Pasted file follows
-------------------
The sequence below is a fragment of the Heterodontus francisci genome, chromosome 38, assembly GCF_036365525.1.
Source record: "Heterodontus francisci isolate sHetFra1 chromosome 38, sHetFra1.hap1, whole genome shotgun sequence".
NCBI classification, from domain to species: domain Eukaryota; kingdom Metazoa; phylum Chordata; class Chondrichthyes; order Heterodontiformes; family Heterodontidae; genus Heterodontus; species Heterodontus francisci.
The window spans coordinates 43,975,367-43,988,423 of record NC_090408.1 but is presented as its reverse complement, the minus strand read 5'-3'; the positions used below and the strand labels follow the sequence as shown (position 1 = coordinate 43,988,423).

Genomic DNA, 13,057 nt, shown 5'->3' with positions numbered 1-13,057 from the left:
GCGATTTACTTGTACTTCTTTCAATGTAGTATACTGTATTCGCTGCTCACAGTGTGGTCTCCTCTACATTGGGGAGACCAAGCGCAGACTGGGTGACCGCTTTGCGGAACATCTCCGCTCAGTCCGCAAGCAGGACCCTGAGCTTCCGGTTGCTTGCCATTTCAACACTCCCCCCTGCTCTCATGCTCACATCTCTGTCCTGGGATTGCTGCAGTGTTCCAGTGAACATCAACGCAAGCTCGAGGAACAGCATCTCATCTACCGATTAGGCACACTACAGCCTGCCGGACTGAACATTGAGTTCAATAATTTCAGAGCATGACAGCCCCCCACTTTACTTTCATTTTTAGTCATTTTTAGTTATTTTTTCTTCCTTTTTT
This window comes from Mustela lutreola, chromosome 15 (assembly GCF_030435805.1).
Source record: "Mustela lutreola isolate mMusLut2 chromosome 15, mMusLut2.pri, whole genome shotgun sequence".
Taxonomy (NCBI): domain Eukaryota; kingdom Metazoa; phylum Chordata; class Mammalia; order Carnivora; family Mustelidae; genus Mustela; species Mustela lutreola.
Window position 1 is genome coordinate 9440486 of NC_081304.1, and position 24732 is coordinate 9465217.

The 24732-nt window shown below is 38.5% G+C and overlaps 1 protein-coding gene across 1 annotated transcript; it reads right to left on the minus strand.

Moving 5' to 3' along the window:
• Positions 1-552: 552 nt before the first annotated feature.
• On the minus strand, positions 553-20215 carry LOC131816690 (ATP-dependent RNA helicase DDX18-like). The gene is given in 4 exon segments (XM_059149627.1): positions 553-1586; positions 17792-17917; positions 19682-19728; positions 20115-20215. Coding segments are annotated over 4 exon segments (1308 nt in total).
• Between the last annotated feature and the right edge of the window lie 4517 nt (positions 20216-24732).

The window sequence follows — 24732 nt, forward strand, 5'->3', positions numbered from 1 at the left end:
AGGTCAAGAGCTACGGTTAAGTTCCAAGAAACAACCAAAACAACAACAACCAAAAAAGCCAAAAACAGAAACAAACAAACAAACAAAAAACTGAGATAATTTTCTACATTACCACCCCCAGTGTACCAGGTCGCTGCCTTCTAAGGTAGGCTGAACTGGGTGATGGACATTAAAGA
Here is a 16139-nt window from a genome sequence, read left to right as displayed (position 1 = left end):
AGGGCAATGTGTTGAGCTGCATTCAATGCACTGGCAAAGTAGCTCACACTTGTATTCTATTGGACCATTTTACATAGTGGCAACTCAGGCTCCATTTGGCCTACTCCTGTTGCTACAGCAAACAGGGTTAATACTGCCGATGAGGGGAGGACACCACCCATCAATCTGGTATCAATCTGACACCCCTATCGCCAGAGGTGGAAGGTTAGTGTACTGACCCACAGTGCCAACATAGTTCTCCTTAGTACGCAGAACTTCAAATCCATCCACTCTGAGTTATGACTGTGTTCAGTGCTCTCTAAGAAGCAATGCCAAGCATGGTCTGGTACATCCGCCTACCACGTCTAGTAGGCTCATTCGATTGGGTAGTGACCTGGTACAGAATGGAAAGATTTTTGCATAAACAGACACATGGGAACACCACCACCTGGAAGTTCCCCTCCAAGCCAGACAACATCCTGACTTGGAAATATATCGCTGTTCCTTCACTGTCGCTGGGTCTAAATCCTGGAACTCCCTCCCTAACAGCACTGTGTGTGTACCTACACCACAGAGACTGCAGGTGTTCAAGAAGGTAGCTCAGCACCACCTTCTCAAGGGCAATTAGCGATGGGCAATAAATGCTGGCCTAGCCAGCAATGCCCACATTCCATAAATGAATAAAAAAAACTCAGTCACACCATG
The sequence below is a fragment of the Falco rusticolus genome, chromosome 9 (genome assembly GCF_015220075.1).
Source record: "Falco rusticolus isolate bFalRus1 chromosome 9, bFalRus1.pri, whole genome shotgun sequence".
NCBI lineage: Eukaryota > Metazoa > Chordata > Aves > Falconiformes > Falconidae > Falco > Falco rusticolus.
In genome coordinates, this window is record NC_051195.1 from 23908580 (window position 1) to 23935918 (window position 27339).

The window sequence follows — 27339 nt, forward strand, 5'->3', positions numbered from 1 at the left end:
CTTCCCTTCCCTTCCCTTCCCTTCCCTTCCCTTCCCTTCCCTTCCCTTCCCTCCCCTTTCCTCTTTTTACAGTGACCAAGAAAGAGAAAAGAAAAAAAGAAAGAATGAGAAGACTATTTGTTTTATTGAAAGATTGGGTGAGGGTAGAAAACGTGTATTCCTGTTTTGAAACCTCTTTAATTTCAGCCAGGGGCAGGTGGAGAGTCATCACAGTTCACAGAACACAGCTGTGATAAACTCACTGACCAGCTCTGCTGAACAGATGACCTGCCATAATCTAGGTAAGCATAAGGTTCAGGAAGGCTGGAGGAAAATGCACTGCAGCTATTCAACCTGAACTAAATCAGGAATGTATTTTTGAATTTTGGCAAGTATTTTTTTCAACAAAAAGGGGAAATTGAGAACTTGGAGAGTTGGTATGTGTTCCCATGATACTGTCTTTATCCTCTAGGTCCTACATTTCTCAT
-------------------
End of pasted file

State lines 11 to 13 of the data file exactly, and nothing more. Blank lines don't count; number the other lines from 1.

The 24732-nt window shown below is 38.5% G+C and overlaps 1 protein-coding gene across 1 annotated transcript; it reads right to left on the minus strand.

Moving 5' to 3' along the window:
• Positions 1-552: 552 nt before the first annotated feature.